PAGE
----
June 2015 - Current developments show that market based mechanisms will play a more and more important role in future climate policy, especially on the domestic level but also possibly internationally. New mechanisms do not need to be invented “from scratch”, but can build on existing elements and know-how of established mechanisms, such as the CDM. The ongoing evolution of the CDM’s regulatory framework and methodological toolkit shows that the CDM is becoming a laboratory for scaling up market mechanisms.
Existing market mechanisms from the Kyoto era suffer from a massive loss of demand due to the world economic crisis, limitations imposed on parties who declined to join a second Kyoto commitment period, restrictions on the use of credits in the EU ETS, and a general lack of mitigation ambition after 2012. The resulting crash in prices for emission credits has led to a tapering off of market and project activity for these instruments. This is likely to last at least until 2015, at which point (it is hoped that) increased international ambition from all major emitters and a clarified framework to achieve their individual pledges/contributions maybe more clearly defined. The current crisis can however serve as a “window of opportunity” to design more effective future mechanisms.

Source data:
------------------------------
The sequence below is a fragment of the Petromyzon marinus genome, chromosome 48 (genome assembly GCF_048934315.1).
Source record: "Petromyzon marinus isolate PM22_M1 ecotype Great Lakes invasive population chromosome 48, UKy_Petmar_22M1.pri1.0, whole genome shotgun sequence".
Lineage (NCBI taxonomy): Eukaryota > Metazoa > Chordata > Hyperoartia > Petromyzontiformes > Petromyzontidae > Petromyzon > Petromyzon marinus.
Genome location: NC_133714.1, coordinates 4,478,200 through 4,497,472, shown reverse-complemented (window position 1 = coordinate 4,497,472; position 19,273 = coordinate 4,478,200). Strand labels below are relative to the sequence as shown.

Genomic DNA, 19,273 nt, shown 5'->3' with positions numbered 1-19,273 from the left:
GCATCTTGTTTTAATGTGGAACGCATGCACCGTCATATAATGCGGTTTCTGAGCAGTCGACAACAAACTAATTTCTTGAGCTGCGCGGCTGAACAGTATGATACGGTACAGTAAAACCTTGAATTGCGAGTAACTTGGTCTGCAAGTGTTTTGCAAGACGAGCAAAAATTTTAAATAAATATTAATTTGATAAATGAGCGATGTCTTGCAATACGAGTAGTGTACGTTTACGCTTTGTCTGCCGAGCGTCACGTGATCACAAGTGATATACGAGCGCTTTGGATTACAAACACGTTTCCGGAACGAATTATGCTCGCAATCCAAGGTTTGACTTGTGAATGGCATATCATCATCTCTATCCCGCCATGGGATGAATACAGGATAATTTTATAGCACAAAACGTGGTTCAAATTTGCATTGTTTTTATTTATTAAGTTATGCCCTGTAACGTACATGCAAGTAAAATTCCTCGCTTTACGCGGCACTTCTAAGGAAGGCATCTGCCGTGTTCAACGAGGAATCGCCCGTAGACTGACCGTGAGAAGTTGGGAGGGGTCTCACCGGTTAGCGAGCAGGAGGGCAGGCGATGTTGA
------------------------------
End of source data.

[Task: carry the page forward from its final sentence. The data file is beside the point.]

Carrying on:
The study "Practicability of Transitioning from CDM to Future Climate Policy Instruments" illustrates and discusses possibilities for the transition of mitigation action in developing countries, starting with the CDM and moving towards various forms of NMM, domestic Emissions Trading Schemes (ETS) or domestic Non-ETS solutions developed as NAMAs. The conceptual approach of transition pathways has been applied to 10 countries: Chile, China, Colombia, Indonesia, Kazakhstan, Mexico, Peru, Thailand, Turkey and Vietnam.